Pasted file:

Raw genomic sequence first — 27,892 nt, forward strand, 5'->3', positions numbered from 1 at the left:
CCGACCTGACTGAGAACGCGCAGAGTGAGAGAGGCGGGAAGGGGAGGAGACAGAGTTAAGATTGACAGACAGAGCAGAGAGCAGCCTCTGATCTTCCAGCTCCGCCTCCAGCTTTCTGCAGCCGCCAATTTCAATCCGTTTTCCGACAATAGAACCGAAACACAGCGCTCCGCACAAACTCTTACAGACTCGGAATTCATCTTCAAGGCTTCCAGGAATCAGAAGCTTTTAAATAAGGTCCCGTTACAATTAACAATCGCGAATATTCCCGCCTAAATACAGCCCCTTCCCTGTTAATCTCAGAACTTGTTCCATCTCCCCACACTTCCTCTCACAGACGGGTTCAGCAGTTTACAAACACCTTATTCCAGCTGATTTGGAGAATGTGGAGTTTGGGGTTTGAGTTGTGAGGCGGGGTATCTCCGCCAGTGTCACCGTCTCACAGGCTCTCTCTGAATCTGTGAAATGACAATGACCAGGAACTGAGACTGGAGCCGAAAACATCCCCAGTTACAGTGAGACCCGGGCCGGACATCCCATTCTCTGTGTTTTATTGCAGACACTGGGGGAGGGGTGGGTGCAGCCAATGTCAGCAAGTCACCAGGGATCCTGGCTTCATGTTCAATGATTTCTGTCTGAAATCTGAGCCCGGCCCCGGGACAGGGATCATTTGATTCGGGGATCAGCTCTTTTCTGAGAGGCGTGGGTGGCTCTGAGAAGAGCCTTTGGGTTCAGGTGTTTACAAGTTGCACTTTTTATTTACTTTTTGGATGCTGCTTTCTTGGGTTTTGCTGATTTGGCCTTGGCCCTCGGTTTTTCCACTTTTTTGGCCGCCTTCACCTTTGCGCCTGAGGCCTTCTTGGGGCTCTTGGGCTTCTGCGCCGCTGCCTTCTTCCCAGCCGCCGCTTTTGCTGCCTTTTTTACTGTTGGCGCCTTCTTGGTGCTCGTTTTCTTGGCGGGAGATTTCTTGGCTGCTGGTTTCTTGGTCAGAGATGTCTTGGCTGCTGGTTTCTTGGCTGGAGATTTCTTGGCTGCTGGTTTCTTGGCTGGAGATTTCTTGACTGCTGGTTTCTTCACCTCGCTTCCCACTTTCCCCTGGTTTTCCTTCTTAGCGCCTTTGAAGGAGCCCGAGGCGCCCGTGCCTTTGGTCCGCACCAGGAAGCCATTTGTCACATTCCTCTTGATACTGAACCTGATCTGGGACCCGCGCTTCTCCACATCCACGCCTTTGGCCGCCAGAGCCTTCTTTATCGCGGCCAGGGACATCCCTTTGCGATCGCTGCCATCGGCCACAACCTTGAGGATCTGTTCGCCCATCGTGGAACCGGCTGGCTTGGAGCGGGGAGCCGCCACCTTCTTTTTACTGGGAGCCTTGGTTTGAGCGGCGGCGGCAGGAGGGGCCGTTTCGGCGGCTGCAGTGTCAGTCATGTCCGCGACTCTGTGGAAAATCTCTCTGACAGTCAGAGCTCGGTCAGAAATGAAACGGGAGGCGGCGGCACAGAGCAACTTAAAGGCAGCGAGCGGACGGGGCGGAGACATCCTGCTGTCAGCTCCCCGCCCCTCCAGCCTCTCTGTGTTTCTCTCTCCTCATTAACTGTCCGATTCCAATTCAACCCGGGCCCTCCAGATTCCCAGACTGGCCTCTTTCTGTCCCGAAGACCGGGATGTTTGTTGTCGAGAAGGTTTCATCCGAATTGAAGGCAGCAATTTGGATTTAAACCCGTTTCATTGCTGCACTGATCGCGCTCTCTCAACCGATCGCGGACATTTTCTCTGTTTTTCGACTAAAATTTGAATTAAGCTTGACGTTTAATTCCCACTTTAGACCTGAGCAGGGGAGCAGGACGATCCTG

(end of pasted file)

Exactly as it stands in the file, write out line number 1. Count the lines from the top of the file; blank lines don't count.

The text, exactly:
Raw genomic sequence first — 27,892 nt, forward strand, 5'->3', positions numbered from 1 at the left: